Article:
Dale Amy
February 1, 2005

Doesn't it sound like fun to see how fast a street Mustang could go on DOT-approved drag radial tires? The concept alone was simple enough when Dwayne "Big Daddy" Gutridge invented the class of heads-up Drag Radial drag racing just a few short years ago.

In that time, the Drag Radial class has grown from a few 11-second street cars to throngs of 9-second and 8-second street-capable Mustangs that duke it out across the country each year to determine who has the baddest street Mustang of them all. At the NMRA, it is a regular occurrence to find more than 20 of these cars with wild nitrous, turbocharger, or supercharger combinations.

This is the story of one of the elite cars-a Drag Radial car that has survived the wars and come out on top. It is the story of Frank "Chip" Provenza, a home builder from Maryland, and his 8.30/170-mph street-freak machine.

"I got the car in 1994," Chip says. "I gutted it and made it a race car right from day one! I started off like everyone else-doing this the wrong way and slowly. The first combo was a stock block, a B-cam, World Products heads (ported by myself), a GT-40 intake, and a Vortech R-Trim supercharger. The car ran a 9.91 at 140 mph with a C4 transmission. The next step was to go faster, so I got an A-4 block, a Scat billet crank-which I am still using today-Eagle rods, and Ross pistons. I changed blowers to a J-Trim and added a box upper. I was rewarded with a best of 9.01 at 158 mph. This was my first experience with the DFI Gen-6.

"Once again, I wanted to go faster, so I changed to Trick Flow 'R' heads and an XX-trim Vortech. The car went a best of 8.80 at 161 mph-not what I was hoping for, but I discovered chassis problems and converter issues. Then, after chasing my tail for a while and really having no class to run in except Outlaw, I was convinced by Chris Little to change the combo to fit Drag Radial. So I went back to the World heads and a Novi 2000. Then I was plagued with head-gasket problems. I switched to an R302 block, Trick Flow High Port heads, and a Vortech Igloo. My best pass with that combo was 8.91 at 160 mph. After the rule change last year in NMRA Drag Radial, I switched to an X-Trim and an inside-the-car intercooler, and I've gone as fast as an 8.32 e.t. at 170 mph."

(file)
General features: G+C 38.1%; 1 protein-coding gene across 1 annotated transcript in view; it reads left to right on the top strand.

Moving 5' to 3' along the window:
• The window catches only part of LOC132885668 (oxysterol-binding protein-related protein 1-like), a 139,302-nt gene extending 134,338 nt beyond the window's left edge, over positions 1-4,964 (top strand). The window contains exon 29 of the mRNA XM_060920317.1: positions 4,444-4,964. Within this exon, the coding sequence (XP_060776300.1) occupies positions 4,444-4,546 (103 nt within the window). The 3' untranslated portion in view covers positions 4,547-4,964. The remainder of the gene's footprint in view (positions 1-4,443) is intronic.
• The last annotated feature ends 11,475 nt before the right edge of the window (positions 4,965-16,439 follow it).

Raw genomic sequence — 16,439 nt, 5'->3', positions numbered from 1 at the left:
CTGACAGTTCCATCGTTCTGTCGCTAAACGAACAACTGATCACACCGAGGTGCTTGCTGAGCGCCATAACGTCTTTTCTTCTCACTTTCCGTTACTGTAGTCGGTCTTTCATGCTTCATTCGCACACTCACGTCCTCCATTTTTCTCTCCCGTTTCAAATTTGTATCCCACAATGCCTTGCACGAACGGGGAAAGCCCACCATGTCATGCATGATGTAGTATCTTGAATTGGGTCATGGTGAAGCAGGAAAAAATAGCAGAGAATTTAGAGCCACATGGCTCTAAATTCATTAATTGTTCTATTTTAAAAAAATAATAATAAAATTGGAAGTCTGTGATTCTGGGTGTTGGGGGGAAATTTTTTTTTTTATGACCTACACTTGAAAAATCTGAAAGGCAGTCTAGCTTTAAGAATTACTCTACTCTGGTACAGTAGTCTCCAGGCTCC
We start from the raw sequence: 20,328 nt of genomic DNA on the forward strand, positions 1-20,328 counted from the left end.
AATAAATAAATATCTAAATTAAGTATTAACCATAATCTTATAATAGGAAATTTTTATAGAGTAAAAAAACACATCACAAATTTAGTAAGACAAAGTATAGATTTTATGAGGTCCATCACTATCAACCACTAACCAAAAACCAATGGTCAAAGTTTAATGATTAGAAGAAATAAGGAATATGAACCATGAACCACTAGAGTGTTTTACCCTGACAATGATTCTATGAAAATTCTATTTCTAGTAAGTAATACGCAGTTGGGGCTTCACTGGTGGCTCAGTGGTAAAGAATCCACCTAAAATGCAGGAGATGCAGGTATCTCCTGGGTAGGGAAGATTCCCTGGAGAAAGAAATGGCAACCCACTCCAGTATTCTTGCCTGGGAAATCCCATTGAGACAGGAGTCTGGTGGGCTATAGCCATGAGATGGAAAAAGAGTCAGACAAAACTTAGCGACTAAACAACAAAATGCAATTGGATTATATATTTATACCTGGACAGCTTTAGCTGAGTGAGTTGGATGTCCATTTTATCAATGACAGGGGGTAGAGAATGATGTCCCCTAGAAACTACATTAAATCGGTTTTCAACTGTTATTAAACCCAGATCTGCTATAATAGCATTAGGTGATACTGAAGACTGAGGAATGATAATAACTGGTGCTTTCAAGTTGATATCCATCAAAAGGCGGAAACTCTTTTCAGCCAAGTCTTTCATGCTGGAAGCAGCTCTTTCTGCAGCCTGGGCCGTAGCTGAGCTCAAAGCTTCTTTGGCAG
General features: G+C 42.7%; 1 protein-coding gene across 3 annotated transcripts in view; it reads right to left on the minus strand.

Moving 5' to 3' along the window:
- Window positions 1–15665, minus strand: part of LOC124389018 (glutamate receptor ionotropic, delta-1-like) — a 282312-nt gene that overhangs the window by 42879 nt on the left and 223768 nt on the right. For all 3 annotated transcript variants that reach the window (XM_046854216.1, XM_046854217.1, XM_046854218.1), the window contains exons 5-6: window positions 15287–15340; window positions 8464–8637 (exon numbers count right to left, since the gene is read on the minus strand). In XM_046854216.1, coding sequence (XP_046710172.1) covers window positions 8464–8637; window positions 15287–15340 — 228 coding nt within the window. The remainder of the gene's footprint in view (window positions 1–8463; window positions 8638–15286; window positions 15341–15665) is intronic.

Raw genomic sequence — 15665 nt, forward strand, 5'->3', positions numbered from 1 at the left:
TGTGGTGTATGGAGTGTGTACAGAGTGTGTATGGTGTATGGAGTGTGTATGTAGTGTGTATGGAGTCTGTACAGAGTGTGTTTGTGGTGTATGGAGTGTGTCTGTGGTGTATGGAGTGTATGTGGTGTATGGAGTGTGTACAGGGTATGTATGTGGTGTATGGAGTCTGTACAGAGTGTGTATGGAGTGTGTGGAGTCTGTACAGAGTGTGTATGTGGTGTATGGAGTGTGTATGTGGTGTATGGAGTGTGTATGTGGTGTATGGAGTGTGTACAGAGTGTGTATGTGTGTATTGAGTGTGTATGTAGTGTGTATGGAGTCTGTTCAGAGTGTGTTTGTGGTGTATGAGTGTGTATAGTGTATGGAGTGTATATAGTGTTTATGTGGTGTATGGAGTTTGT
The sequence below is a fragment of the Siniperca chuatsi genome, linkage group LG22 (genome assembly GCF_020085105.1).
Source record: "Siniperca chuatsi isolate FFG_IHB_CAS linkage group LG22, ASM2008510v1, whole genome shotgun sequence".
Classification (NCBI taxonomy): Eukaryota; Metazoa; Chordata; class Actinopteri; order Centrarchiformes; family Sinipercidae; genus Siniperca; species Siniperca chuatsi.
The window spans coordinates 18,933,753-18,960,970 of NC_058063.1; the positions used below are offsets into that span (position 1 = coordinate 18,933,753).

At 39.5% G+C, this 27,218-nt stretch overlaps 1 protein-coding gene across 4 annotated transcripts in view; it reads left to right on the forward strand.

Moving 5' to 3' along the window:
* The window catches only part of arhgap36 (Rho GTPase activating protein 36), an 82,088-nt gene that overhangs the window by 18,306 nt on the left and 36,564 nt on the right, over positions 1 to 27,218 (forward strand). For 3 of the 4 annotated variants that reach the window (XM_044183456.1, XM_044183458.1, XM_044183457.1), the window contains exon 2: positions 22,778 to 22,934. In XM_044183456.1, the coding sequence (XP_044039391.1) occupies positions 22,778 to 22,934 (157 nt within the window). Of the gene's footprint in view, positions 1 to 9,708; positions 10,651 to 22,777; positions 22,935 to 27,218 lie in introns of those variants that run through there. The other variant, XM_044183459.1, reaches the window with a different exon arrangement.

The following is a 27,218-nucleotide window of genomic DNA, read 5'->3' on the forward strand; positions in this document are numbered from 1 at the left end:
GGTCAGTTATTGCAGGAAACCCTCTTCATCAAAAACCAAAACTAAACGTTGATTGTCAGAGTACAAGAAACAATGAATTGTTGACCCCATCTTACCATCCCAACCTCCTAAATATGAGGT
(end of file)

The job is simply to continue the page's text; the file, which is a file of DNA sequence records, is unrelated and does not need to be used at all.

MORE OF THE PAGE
Using that same combination, Chip was able to cut down one nasty field of D/R boys at the Columbus, Ohio, event and come out with the event win. That win brought him one step closer to the top of what had been the Chris Little show for the last two years and the Phil Clemmons show for 2004. But, since Ohio, Chip has struggled with a mysterious "miss"-a dreaded ailment that all racers seem to go through. With some of these combinations, it can just be an anomaly that hits once every other trip down the track. For Chip, it was a high-gear, high-rpm miss that just kept getting worse.

Chip's miss had been dealt with by trying to tune it using the ACCEL Gen VII and swapping valvesprings. It finally came to-well-a head at a recent PRO race where Chip was competing in the Xtreme Street class. The miss became real bad and caused some detonation in one of the cylinders. Chip wiped out eight pistons, a cylinder head, and the crank! That's where things sat when we talked to him about this feature story. He was thrashing to get parts in and together before the battle royale at Bowling Green.